For a pre-release unit the Sony Ericsson Yari camera did pretty nice job. Occasionally, that is, as image quality varied in each camera sample we took. Here's one that turned out nicely.
The camera interface has no changes since the W995 or the W595/W902 - easy to use as usual. Face detection, Smile shot and geotagging are all on board (without BestPic shooting mode though).
The video recording on the Yari unfortunately is still limited to QVGA@30fps. We bet Sony Ericsson have seen enough criticism over this one, so we'll just jump to the next chapter. Some things never change we guess.
As the Sony Ericsson Yari is equipped with a GPS receiver and the usual Location services set is pre-installed. You will find both Google Maps and Wayfinder Navigator on board. Other applications such as Tracker make good use of the GPS receiver.
The web browser preinstalled on the Yari is latest NetFront 3.5 web browser. It offers a much smoother experience and renders web pages more quickly. Almost every time it nails the zoom level for comfortable reading.
Equipped with the well-known mouse pointer, the new NetFront 3.5 web browser always operates in fullscreen view mode and the four most important features are easily accessible on a toolbar - mini-map, enter an address, favorites and downloads. Additionally we spotted some other new features as well such as mark-and-copy, which allows you to copy text off web pages and the added Flash support (which unfortunately doens't really relate to Flash video watching).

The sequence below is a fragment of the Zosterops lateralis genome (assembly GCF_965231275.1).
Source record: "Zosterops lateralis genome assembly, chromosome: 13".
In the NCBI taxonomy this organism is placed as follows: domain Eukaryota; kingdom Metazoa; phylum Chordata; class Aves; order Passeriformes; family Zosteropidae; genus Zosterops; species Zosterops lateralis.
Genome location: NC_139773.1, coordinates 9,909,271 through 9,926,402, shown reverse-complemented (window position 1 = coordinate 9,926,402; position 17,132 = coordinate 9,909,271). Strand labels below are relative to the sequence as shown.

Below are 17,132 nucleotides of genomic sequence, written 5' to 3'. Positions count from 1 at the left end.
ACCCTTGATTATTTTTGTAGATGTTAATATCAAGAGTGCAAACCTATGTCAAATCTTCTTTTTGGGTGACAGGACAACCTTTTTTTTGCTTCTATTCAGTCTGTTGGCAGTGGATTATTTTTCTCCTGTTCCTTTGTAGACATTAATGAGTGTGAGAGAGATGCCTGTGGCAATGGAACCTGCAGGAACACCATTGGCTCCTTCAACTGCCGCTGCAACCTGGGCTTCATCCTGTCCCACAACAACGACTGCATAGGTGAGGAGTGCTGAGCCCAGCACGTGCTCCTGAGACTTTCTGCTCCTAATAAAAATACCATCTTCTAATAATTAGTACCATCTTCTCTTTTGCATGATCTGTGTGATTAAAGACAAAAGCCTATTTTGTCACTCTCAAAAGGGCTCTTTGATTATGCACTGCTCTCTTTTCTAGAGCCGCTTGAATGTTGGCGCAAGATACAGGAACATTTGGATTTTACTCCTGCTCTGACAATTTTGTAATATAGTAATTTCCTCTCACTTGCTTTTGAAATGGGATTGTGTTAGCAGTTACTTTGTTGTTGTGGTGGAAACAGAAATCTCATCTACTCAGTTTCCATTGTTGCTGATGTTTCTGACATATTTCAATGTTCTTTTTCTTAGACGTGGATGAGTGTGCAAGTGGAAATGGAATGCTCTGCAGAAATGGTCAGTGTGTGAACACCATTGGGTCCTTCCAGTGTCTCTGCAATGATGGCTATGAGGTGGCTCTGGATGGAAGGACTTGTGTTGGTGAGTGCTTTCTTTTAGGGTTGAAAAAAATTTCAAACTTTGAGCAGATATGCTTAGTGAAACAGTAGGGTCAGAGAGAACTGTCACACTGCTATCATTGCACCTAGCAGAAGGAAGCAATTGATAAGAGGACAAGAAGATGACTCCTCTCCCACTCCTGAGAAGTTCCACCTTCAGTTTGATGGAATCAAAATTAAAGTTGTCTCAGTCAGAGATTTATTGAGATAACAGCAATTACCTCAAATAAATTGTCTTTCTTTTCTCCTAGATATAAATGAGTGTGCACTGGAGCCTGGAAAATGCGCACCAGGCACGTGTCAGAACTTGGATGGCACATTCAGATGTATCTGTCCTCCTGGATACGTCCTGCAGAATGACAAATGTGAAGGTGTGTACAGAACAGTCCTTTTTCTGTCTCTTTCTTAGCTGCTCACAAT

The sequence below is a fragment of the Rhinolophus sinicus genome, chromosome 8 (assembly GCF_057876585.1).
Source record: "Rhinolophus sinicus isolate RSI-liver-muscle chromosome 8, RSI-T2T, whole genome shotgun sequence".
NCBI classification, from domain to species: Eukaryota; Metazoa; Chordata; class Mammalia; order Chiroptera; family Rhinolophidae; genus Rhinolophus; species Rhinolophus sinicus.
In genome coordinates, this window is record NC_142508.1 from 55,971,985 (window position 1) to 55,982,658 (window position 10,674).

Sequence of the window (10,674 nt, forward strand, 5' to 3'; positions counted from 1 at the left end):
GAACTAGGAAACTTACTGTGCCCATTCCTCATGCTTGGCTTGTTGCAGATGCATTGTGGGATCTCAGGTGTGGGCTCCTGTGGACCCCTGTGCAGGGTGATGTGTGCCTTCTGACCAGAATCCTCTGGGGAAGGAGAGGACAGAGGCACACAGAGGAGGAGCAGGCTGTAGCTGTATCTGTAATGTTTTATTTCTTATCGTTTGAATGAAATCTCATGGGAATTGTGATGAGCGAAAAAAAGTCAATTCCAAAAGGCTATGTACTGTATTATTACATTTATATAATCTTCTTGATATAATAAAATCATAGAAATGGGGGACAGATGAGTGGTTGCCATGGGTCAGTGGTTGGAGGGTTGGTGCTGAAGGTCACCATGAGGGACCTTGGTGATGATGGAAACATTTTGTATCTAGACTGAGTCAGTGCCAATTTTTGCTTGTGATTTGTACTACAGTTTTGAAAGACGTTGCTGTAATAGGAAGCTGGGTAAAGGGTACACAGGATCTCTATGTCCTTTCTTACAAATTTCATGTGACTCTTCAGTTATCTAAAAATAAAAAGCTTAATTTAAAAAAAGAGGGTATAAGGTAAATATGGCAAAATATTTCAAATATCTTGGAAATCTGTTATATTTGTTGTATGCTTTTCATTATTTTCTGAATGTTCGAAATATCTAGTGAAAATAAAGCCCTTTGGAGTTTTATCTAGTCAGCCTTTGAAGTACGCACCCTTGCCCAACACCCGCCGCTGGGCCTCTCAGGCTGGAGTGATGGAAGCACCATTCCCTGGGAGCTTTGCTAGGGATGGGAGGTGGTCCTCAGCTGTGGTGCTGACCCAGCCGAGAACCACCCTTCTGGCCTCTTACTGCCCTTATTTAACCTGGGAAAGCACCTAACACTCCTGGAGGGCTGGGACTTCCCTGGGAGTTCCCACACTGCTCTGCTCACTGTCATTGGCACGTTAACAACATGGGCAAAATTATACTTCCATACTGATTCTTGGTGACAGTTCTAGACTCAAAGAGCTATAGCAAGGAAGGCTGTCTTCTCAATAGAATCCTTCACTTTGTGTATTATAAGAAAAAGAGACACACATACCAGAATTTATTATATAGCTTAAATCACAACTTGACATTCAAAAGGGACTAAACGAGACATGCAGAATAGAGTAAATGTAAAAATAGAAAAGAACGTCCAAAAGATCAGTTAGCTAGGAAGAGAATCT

Yes, we did not misplace the word "motion". If you ever played some sport games on the Nintendo Wii console you'll be in friendly terms with the gaming system of Yari.
Thanks to an optical tracker technology developed by GestureTek, the Sony Ericsson Yari can use its camera to detect your movements in the compatible games and translate them into virtual ones.
The technology has already been available to Japanese DoCoMo cellphones but it's only now that it's making its way to world-wide availability.
There are two gesture-controlled games - Tennis and Fitness. All of them are very easy to play - you put the phone on your desk (preferably upright), you take a place in front of it and imagine you have a racket in hand. Then play on!
The front camera captures almost every movement right and the games can be quite a fun - especially having in mind that it's a mobile phone you're playing on. It can even be more fun if there are people around you while you gesticulate wildly.
Speaking of people around you, Sony Ericsson promise wireless multiplayer on those gesture-based games, so we guess even more phones will be coming out with that functionality. Let's just hope that at least those new "gaming" phones will be easier to place on a desk in an upright position.
So there you have it - while the Sony Ericsson Yari isn't a revolutionary device, Sony Ericsson have just successfully revolutionized their portfolio. You've got a top-notch music player, high-res camera with Face and Smile detection, GPS receiver, a praise-worthy web browser and the latest in Sony Ericsson UI development all in one device. Not to mention the extraordinary gesture-based gaming. The newly adopted and much welcomed transition to microSD cards support is also something to cheer about.
And yes, VGA-or-better video recording is still not part of the deal. We've also hoped for a bigger screen, but for those that have thought of these same things - you are welcome to our Sony Ericsson Aino preview that's due in a little while.